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Let's say there is a private pilot ("primary pilot") practicing instrument training under the hood and a private pilot who is a Safety Pilot, and the flight involves a landing at an airport more than 50 nm away in VFR conditions. I want to see if I have this right:

  1. The primary pilot can log instrument time and cross country time, but not PIC time.
  2. The Safety Pilot can log PIC time, but not cross country time or instrument time.
  3. If flying a high-performance and complex airplane, both the primary pilot and Safety Pilot must have a complex and high-performance rating.
  4. The symbiotic benefit of this system is that the primary pilot gets instrument time and the Safety Pilot gets PIC time, both at half price if they split the cost of flying.

According to FAA regulations, do I have this right?

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As background, see this question for a general explanation of how safety pilots can log time. Also have a look at the Gebhart (2009) interpretation for the cross-country part.

Note that the two key things to keep in mind in these logging scenarios are:

  1. Acting as PIC and logging PIC time are two different things
  2. You have to be very clear about who is the acting PIC for the flight

With all that in mind (and referring to 14 CFR 61.51):

The primary pilot can log instrument time and cross country time, but not PIC time

The primary pilot can log all three. Whether they're the acting PIC or not, they can still log PIC time as the sole manipulator of the controls (61.51(e)(i)). They can also log instrument time while they're under the hood (61.51(g)) and cross country time.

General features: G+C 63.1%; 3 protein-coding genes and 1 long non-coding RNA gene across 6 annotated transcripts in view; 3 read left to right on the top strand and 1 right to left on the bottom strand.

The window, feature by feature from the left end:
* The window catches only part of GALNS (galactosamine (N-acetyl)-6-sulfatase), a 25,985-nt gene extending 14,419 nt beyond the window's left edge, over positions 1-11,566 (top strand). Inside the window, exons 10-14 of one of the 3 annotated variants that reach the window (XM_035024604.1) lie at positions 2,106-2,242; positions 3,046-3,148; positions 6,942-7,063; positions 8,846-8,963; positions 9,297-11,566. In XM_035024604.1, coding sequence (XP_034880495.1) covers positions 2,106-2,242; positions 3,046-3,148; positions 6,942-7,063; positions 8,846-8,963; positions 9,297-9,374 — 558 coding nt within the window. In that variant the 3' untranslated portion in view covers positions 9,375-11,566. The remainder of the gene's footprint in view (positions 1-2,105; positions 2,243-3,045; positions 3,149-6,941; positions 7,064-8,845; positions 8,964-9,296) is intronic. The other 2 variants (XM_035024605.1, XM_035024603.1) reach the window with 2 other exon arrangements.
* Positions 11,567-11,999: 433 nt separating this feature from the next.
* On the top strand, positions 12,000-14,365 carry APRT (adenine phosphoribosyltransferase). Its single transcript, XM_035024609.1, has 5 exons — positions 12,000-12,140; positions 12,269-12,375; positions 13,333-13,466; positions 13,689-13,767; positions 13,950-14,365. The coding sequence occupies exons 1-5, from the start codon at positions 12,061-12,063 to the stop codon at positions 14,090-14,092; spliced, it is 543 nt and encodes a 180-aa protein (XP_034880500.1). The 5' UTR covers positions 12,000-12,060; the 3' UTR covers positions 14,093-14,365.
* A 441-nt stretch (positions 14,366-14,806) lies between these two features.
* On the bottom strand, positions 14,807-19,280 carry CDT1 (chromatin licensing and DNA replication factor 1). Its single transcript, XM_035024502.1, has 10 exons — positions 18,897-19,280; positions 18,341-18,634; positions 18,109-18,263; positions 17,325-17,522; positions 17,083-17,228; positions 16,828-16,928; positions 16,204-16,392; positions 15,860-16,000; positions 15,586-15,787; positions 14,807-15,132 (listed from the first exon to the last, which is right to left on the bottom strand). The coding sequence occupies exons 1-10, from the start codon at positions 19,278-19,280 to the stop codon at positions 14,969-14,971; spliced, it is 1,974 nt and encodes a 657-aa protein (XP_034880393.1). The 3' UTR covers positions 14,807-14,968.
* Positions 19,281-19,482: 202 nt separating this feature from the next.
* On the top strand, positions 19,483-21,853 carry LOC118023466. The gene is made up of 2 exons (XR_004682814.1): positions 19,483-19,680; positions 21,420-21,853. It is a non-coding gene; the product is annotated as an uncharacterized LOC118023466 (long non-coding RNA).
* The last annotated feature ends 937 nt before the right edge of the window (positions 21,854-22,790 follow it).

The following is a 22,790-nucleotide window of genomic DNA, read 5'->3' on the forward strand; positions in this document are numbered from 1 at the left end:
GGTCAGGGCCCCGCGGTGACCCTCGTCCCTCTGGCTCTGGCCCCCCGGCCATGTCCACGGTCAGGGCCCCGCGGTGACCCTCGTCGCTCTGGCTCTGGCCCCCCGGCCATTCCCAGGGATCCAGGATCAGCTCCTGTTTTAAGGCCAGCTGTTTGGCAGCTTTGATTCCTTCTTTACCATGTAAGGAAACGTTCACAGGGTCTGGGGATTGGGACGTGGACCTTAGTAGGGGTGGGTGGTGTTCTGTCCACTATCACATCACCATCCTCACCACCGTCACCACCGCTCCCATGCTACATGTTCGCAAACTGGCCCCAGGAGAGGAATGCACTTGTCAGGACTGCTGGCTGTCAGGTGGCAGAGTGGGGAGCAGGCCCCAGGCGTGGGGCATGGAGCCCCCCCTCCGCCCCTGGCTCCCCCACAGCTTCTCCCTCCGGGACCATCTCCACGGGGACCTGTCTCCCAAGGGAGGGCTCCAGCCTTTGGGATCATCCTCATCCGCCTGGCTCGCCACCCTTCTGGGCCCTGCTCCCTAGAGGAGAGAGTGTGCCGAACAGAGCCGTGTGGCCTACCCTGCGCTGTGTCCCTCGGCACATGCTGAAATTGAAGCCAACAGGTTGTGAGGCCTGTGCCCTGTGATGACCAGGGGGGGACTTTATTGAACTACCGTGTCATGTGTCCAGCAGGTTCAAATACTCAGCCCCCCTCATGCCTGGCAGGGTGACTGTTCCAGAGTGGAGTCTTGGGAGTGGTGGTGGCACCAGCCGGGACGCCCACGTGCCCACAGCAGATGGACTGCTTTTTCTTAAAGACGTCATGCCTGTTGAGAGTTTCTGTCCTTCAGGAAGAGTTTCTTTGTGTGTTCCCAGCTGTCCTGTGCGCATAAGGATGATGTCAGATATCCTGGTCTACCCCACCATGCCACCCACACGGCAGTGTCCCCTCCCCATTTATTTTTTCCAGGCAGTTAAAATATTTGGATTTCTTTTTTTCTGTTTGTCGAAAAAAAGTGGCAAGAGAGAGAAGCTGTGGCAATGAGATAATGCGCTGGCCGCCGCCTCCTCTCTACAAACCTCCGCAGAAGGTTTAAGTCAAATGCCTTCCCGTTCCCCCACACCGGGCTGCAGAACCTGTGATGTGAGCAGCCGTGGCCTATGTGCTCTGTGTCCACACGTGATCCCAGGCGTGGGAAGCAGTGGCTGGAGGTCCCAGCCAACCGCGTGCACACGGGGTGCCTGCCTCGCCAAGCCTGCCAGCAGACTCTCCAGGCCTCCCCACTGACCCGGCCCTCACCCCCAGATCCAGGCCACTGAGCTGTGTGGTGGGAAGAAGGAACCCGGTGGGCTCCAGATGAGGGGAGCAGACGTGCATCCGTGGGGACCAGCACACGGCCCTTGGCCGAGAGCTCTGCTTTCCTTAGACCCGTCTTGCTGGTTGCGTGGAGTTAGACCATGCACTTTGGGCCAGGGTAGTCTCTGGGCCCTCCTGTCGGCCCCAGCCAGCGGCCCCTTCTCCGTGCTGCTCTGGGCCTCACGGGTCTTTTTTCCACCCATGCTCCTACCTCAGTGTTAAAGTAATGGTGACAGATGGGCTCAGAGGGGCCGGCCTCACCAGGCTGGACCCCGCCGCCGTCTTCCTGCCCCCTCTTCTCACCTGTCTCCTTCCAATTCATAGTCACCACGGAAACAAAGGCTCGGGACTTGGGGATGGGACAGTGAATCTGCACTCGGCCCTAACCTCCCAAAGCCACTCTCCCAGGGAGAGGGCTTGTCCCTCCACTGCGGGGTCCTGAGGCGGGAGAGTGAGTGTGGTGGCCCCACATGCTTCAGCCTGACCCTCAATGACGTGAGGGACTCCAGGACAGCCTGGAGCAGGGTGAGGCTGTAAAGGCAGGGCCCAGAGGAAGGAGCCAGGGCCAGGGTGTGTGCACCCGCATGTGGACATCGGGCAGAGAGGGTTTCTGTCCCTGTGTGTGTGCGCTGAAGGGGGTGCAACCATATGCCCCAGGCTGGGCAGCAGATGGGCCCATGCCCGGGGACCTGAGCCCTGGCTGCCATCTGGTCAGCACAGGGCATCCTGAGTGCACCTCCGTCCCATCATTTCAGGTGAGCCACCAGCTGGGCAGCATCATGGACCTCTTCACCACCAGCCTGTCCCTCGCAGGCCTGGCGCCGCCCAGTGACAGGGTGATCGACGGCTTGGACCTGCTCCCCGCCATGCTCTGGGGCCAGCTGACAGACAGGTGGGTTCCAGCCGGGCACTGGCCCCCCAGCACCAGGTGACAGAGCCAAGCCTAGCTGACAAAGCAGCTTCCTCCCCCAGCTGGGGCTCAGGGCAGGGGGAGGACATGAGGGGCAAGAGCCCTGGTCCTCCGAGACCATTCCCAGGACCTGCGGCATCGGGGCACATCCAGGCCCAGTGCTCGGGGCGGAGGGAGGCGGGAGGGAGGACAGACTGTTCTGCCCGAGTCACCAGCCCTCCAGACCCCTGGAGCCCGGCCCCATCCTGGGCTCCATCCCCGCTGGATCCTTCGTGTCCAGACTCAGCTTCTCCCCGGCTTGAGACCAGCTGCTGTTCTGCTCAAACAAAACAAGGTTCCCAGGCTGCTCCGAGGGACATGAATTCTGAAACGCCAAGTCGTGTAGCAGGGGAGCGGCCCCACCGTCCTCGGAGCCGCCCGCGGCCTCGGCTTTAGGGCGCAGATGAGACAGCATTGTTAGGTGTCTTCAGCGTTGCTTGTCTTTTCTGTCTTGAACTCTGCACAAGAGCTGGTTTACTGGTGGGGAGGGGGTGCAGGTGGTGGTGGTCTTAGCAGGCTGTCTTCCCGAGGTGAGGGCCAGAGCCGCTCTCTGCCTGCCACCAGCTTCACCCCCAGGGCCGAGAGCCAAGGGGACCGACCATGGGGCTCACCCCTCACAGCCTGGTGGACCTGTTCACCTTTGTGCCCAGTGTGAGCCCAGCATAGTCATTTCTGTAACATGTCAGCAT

The Safety Pilot can log PIC time, but not cross country time or instrument time

If the safety pilot is acting as PIC then that's correct. They can log PIC time because they're acting as PIC "of an aircraft for which more than one pilot is required under [...] the regulations under which the flight is conducted" (61.51(e)(iii)). If the safety pilot is not acting as PIC then they can log SIC time.

But either way, the safety pilot may not log cross country time (Gebhart). They also can't log instrument time because they were never operating "the aircraft solely by reference to instruments under actual or simulated instrument flight conditions" (61.51(g)).

If flying a high-performance and complex airplane, both the primary pilot and Safety Pilot must have a complex and high-performance rating

Only the acting PIC requires those endorsements (not ratings), per 61.31(e) and (f). So if only one of the two pilots on board has them, that's the only pilot who can act as PIC.

If only the primary pilot has the endorsements the flight can still go ahead because a safety pilot isn't required to have them. However, the safety pilot couldn't act as PIC and could only log SIC time.

If only the safety pilot has the endorsements the primary pilot can still log PIC time because you don't need the endorsements to log PIC time. But the safety pilot must act as PIC.

The symbiotic benefit of this system is that the primary pilot gets instrument time and the Safety Pilot gets PIC time, both at half price if they split the cost of flying